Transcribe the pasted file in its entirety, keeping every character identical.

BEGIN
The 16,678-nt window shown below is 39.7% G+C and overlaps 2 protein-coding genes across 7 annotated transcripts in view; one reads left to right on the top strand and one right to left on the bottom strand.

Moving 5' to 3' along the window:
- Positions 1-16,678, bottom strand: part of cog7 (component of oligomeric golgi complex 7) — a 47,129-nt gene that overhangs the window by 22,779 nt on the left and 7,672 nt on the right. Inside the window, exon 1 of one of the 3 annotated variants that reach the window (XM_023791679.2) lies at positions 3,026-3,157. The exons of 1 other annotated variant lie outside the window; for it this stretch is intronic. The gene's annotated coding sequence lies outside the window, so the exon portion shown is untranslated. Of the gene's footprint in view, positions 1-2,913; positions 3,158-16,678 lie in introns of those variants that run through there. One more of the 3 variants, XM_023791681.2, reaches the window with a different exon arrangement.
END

The 16,678-nt window shown below is 39.7% G+C and overlaps 2 protein-coding genes across 7 annotated transcripts in view; one reads left to right on the top strand and one right to left on the bottom strand.

Moving 5' to 3' along the window:
- Positions 1-16,678, bottom strand: part of cog7 (component of oligomeric golgi complex 7) — a 47,129-nt gene that overhangs the window by 22,779 nt on the left and 7,672 nt on the right. Inside the window, exon 1 of one of the 3 annotated variants that reach the window (XM_023791679.2) lies at positions 3,026-3,157. The exons of 1 other annotated variant lie outside the window; for it this stretch is intronic. The gene's annotated coding sequence lies outside the window, so the exon portion shown is untranslated. Of the gene's footprint in view, positions 1-2,913; positions 3,158-16,678 lie in introns of those variants that run through there. One more of the 3 variants, XM_023791681.2, reaches the window with a different exon arrangement.